Apparently Jacqueline Pearce has described this as one of the best Blake’s 7 scripts she has ever read, and who are we to argue with the Supreme Commander? Particularly when she’s spot on – at least as far as the handling of her character is concerned, this is Servalan at her best (or worst, depending on your perspective).
James Goss’ script uses the “three” motif throughout, both in places that are immediately obvious, and in others which you may only catch on a second listen through – which is something you’re going to want to do virtually straightaway, once you’ve heard the final scenes.
How much of what Servalan reveals about her past life is true is inevitably open to question – she’s pretty much the definition of an unreliable narrator, after all, particularly when talking about herself – but what emerges (if true) is the genesis of a sociopath told in a manner that the creators of Bates Motel and Hannibal should envy (and emulate). Cullen has an obsession with the truth, but the latter part of the play brings to mind Sir Francis Bacon’s line, “‘What is truth?’ said jesting Pilate but would not stay for an answer” (as well, of course, as Jack Nicholson’s comment on the subject in A Few Good Men).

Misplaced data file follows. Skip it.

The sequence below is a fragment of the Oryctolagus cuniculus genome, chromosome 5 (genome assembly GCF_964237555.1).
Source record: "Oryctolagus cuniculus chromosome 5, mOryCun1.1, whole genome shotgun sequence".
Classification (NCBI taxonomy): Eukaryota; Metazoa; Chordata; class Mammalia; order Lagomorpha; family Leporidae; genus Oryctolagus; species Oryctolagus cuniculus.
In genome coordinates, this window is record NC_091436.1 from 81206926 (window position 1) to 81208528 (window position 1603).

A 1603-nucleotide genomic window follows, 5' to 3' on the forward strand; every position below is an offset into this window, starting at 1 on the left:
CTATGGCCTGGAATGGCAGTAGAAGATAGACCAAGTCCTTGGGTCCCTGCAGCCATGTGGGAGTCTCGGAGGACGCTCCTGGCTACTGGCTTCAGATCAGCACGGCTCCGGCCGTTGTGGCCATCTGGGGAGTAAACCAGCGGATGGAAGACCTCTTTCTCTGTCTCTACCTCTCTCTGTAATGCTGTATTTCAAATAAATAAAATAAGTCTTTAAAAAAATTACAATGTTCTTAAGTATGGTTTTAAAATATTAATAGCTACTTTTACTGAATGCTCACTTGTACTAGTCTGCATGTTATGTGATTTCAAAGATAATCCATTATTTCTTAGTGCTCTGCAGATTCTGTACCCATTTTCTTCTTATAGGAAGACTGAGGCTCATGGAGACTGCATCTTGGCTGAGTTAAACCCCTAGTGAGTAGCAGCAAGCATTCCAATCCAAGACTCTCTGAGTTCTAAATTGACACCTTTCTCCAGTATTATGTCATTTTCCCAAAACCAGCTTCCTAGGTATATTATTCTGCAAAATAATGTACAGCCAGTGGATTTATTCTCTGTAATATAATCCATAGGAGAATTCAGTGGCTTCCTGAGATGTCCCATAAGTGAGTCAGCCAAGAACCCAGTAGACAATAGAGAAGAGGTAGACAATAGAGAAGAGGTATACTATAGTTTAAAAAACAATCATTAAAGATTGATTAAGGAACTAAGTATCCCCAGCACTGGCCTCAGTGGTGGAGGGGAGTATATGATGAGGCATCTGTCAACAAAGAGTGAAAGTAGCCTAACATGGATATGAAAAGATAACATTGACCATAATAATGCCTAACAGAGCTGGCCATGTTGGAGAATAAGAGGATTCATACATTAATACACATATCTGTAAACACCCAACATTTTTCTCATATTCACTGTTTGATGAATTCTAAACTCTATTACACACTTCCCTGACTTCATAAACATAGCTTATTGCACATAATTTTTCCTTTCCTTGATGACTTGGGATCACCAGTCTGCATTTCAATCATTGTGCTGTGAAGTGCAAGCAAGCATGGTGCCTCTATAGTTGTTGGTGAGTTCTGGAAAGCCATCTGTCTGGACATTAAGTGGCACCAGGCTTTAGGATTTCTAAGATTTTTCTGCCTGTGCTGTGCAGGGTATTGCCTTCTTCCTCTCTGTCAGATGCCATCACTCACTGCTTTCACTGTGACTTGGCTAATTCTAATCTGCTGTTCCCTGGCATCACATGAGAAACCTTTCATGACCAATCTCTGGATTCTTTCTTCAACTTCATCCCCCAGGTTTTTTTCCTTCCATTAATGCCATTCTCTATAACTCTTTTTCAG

Everything that happens is carefully set up and layered into the dialogue, which Pearce and guest star Joseph Kloska relish as if it’s a stage play – which, frankly, this could easily be. Director Lisa Bowerman ensures that the soundscape never becomes static, with (inevitably) three different locations, as well as plenty of associated sounds for the flashback sequences.
Verdict: Full marks are rare on this site: the piece in question has to be pretty much unassailable. This is Big Finish’s third (and as it happens, Goss’s second) for one of the best contributions to the Blake’s 7 saga. 10/10